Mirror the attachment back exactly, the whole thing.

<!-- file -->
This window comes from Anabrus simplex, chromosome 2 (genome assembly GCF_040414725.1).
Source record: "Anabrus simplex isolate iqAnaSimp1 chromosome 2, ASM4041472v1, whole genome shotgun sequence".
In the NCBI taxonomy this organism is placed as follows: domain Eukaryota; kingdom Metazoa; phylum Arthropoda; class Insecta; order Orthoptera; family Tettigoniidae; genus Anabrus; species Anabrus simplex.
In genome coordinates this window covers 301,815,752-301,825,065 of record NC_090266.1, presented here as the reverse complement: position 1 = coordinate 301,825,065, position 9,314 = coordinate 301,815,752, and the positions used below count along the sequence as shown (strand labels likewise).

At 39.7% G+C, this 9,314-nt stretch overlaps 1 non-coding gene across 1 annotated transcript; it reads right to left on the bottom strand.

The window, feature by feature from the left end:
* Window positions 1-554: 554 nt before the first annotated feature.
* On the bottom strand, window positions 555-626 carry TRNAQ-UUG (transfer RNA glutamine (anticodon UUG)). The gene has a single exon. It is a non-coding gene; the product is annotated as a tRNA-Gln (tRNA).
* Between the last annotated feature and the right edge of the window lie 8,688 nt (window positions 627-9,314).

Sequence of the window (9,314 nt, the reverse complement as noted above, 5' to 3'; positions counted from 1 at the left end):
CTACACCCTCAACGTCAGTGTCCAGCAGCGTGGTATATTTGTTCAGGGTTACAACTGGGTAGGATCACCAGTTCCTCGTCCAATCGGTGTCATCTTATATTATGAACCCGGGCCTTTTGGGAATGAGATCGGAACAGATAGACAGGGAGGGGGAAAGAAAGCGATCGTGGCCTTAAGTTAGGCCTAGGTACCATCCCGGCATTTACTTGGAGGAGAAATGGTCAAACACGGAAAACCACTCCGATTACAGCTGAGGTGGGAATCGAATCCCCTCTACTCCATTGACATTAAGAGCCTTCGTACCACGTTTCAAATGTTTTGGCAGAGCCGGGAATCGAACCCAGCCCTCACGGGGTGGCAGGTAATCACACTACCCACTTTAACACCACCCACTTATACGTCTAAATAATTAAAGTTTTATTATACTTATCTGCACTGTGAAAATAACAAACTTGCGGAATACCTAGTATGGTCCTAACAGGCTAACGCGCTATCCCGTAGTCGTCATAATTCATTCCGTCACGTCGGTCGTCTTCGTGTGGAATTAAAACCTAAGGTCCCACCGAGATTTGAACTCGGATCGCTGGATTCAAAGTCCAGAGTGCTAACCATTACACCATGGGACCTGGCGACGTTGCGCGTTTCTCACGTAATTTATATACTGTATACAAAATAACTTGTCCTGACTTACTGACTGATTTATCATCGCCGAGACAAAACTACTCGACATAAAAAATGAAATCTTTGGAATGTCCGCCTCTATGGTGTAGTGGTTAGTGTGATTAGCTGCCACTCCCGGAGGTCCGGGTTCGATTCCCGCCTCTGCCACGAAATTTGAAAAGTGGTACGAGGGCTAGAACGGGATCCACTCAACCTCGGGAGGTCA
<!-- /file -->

This window comes from Anabrus simplex, chromosome 2 (genome assembly GCF_040414725.1).
Source record: "Anabrus simplex isolate iqAnaSimp1 chromosome 2, ASM4041472v1, whole genome shotgun sequence".
In the NCBI taxonomy this organism is placed as follows: domain Eukaryota; kingdom Metazoa; phylum Arthropoda; class Insecta; order Orthoptera; family Tettigoniidae; genus Anabrus; species Anabrus simplex.
In genome coordinates this window covers 301,815,752-301,825,065 of record NC_090266.1, presented here as the reverse complement: position 1 = coordinate 301,825,065, position 9,314 = coordinate 301,815,752, and the positions used below count along the sequence as shown (strand labels likewise).

At 39.7% G+C, this 9,314-nt stretch overlaps 1 non-coding gene across 1 annotated transcript; it reads right to left on the bottom strand.

The window, feature by feature from the left end:
* Window positions 1-554: 554 nt before the first annotated feature.
* On the bottom strand, window positions 555-626 carry TRNAQ-UUG (transfer RNA glutamine (anticodon UUG)). The gene has a single exon. It is a non-coding gene; the product is annotated as a tRNA-Gln (tRNA).
* Between the last annotated feature and the right edge of the window lie 8,688 nt (window positions 627-9,314).

Sequence of the window (9,314 nt, the reverse complement as noted above, 5' to 3'; positions counted from 1 at the left end):
CTACACCCTCAACGTCAGTGTCCAGCAGCGTGGTATATTTGTTCAGGGTTACAACTGGGTAGGATCACCAGTTCCTCGTCCAATCGGTGTCATCTTATATTATGAACCCGGGCCTTTTGGGAATGAGATCGGAACAGATAGACAGGGAGGGGGAAAGAAAGCGATCGTGGCCTTAAGTTAGGCCTAGGTACCATCCCGGCATTTACTTGGAGGAGAAATGGTCAAACACGGAAAACCACTCCGATTACAGCTGAGGTGGGAATCGAATCCCCTCTACTCCATTGACATTAAGAGCCTTCGTACCACGTTTCAAATGTTTTGGCAGAGCCGGGAATCGAACCCAGCCCTCACGGGGTGGCAGGTAATCACACTACCCACTTTAACACCACCCACTTATACGTCTAAATAATTAAAGTTTTATTATACTTATCTGCACTGTGAAAATAACAAACTTGCGGAATACCTAGTATGGTCCTAACAGGCTAACGCGCTATCCCGTAGTCGTCATAATTCATTCCGTCACGTCGGTCGTCTTCGTGTGGAATTAAAACCTAAGGTCCCACCGAGATTTGAACTCGGATCGCTGGATTCAAAGTCCAGAGTGCTAACCATTACACCATGGGACCTGGCGACGTTGCGCGTTTCTCACGTAATTTATATACTGTATACAAAATAACTTGTCCTGACTTACTGACTGATTTATCATCGCCGAGACAAAACTACTCGACATAAAAAATGAAATCTTTGGAATGTCCGCCTCTATGGTGTAGTGGTTAGTGTGATTAGCTGCCACTCCCGGAGGTCCGGGTTCGATTCCCGCCTCTGCCACGAAATTTGAAAAGTGGTACGAGGGCTAGAACGGGATCCACTCAACCTCGGGAGGTCA